Iceland’s erupting volcano an ‘unforgettable’ close encounter, says Alberta photographer

Iceland’s erupting volcano an ‘unforgettable’ close encounter, says Alberta photographer

When a resident of Banff, Alta., was planning a group photography trip to Iceland, he thought it would be a good idea to end the excursion with a dip in the country’s famous Blue Lagoon spa.

But instead of a rejuvenating soak, the group was met by an early morning evacuation order. Over the hill from the hotel they were staying in, a volcano had just erupted. 

Photographer Paul Zizka spoke to CBC News on Sunday from the Keflavik airport in Iceland, where he was about to board a plane home.

Zizka was co-leading a group of mostly Canadian photographers on a trip to the country when a volcanic erupted last week along a three-kilometre fissure northeast of Mount Sýlingarfell, according to the Icelandic Meteorological Office. 

It was the third time the volcano in southwestern Iceland has erupted since December, sending jets of lava into the sky and triggering an evacuation of the Blue Lagoon spa — one of the country’s most popular tourist attractions. 

“It was a very eventful way to end our programming, I can tell you that,” said Zizka. 

A person stands in front of a column of steam as lava shoots into the air on the horizon.
Another fiery night in Iceland, wrote Zizka on Instagram for this posted photo. He said the Sundhnúksgígar eruption was subsiding but its glow remained mesmerizing as darkness fell. (Submitted by Paul Zizka)
Three people stand in a parking lot as smoke and lava moves over the horizon.
A view of the eruption from the parking lot of the hotel where the group was evacuated from. (Submitted by Paul Zizka)

Zizka said while some members of the group were shaken awake by tremors at 5:30 in the morning, the rest of them were met by a knock on their hotel room doors from hotel employees shortly after, saying that there had been an eruption and they needed to evacuate. 

“Within about 20 minutes we were all [outside] with our luggage in the parking lot under this massive column of orange billowing from behind the mountain,” said Zizka. 

He said the group made up of 14 people in total, alongside roughly 15 other guests who were staying at the hotel, then piled into vehicles and caravanned to a nearby town for safety. The hotel, called the Northern Light Inn, was about two kilometres away from the eruption when it happened, said Zizka.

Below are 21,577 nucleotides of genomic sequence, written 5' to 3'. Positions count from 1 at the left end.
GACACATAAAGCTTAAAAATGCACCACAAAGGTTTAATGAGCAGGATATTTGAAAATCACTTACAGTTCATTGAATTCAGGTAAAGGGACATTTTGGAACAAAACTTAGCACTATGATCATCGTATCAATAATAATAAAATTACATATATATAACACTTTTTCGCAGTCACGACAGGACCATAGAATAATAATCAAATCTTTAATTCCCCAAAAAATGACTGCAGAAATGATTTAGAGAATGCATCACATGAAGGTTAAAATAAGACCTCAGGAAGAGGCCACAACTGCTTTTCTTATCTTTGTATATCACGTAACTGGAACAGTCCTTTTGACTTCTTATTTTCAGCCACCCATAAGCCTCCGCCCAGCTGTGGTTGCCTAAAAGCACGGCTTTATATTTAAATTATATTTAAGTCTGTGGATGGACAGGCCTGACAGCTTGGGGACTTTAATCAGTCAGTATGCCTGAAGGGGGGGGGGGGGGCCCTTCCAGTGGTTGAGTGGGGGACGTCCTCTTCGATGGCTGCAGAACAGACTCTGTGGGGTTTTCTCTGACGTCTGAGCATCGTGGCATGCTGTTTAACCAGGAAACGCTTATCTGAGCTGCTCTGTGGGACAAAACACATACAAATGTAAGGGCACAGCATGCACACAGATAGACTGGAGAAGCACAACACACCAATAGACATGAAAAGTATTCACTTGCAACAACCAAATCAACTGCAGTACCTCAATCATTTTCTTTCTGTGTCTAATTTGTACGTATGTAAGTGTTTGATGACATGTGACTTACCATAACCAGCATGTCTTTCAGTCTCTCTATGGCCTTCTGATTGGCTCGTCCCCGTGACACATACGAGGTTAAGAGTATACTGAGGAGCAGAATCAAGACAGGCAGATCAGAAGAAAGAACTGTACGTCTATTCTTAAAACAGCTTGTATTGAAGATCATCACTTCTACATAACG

WATCH | See last week’s eruption up close: 

Icelandic volcano erupts — again

A volcano in Iceland’s Reykjanes peninsula is erupting again, sending lava fountains and volcanic plumes out of a nearly 3-kilometre-long fissure, local officials say.

“About five minutes after setting out on the road [the eruption] finally came within sight. We saw those massive columns of lava shooting up and down, I think 50 to 80 metres in the air. Everything was glowing orange … the snow would reflect the colour all over the place. It was unforgettable, to say the least.”

The eruption left several communities on the Reykjanes Peninsula cut off from heat and hot water after a river of lava engulfed a supply pipeline.

Zizka said his group got out of the area just in time, before lava crossed the road blocking the escape route. 

WATCH | Lava affects travel near Iceland volcano: 

See lava flow over the road to Iceland’s Blue Lagoon

A popular geothermal spa in southwestern Iceland closed on Thursday amid concerns over the latest volcano eruption.

The strength of the eruption had decreased by mid-afternoon, the Meteorological Office said, although lava continued to spew from parts of the fissure and a huge plume of steam rose over a section of the crack where magma mixed with groundwater.

Overall, Zizka said the evacuation went smoothly.

“You can tell that it’s something that Icelanders are used to living with,” he said. “Probably the hardest part is to get a bunch of photographers to hustle when lava was going off in the background and everybody’s kind of drawn to the cameras. But safety first, we got people to safety.” 

A group stands in shadow in front of an erupting Iceland volcano.
Paul Zizka says he won’t soon forget the images he took, as lava fountains in the background shot upward of 80 metres into the air as his group evacuated. (Submitted by Paul Zizka)

Once reaching a safe place, the group was able to stop and photograph the eruption from a more comfortable distance away, which Zizka said was the highlight of the trip.

Dave McGarvie, a volcanologist who has worked extensively in Iceland, said that after centuries of quiet, “people thought this area was fairly safe.”

“It’s been a bit of a shock that it has come back to life,” he added. “Evidence that we gathered only quite recently is that eruptions could go on for decades, if not centuries, sporadically in this particular peninsula.”

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